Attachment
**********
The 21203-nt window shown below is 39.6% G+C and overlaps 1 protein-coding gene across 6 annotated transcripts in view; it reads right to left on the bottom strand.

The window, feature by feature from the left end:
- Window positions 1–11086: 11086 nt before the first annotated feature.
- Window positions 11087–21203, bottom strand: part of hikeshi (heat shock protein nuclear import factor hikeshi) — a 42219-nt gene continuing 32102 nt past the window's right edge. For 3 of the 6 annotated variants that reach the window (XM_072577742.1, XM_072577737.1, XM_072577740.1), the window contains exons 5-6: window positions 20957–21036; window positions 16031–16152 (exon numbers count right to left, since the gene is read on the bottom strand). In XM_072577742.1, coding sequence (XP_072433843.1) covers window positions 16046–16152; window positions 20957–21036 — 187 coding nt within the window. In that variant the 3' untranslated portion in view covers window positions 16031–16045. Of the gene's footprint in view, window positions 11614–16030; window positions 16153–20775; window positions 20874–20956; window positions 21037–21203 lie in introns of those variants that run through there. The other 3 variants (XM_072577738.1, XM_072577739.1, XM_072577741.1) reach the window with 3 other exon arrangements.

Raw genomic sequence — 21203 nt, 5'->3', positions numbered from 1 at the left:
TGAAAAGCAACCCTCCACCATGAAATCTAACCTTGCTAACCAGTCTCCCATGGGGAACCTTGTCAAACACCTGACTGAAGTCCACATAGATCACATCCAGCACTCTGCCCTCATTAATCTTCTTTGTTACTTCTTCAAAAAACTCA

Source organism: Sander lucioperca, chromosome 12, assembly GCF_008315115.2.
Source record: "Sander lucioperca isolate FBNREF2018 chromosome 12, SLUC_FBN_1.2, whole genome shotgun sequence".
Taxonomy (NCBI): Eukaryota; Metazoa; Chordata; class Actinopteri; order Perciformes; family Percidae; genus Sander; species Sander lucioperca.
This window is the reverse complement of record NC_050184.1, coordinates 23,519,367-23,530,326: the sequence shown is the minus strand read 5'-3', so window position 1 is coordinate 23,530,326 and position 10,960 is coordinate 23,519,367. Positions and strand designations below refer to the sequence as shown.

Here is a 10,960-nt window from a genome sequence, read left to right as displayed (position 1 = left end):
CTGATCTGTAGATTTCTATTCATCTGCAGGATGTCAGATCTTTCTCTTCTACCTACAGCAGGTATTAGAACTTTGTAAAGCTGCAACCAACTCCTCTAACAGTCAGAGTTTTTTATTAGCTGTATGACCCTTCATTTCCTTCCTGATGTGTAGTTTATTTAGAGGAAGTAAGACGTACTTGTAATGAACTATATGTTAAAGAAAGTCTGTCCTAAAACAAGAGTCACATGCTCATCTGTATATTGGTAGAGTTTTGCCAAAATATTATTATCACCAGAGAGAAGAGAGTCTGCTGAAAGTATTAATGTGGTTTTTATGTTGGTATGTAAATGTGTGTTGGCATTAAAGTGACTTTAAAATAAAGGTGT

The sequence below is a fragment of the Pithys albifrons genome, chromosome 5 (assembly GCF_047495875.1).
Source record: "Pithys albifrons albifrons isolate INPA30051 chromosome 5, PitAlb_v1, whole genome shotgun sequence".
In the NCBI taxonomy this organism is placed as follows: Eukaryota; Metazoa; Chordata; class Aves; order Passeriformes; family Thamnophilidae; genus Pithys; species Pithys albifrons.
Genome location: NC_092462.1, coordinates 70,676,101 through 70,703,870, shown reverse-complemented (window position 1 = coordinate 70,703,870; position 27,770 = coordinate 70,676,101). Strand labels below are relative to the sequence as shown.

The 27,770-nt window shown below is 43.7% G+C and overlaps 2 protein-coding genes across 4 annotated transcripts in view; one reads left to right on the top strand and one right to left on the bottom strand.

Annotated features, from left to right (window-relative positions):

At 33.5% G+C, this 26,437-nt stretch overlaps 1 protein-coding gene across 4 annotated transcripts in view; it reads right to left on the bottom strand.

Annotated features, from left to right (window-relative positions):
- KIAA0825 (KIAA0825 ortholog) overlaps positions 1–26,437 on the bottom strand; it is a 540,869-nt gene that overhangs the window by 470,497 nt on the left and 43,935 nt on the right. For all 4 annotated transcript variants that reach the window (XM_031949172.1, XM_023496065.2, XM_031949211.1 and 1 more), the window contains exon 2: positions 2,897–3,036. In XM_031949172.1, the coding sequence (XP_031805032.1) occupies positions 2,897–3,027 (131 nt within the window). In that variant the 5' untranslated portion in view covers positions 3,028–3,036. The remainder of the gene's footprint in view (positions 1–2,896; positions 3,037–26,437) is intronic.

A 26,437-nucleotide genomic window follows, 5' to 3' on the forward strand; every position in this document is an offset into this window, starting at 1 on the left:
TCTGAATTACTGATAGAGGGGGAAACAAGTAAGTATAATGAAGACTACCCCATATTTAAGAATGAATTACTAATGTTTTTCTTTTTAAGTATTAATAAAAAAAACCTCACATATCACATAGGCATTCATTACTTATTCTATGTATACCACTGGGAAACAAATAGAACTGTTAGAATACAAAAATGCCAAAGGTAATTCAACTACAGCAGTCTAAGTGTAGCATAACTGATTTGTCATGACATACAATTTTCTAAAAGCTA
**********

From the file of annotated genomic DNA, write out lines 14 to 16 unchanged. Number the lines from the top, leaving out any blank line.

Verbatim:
Source record: "Pithys albifrons albifrons isolate INPA30051 chromosome 5, PitAlb_v1, whole genome shotgun sequence".
In the NCBI taxonomy this organism is placed as follows: Eukaryota; Metazoa; Chordata; class Aves; order Passeriformes; family Thamnophilidae; genus Pithys; species Pithys albifrons.
Genome location: NC_092462.1, coordinates 70,676,101 through 70,703,870, shown reverse-complemented (window position 1 = coordinate 70,703,870; position 27,770 = coordinate 70,676,101). Strand labels below are relative to the sequence as shown.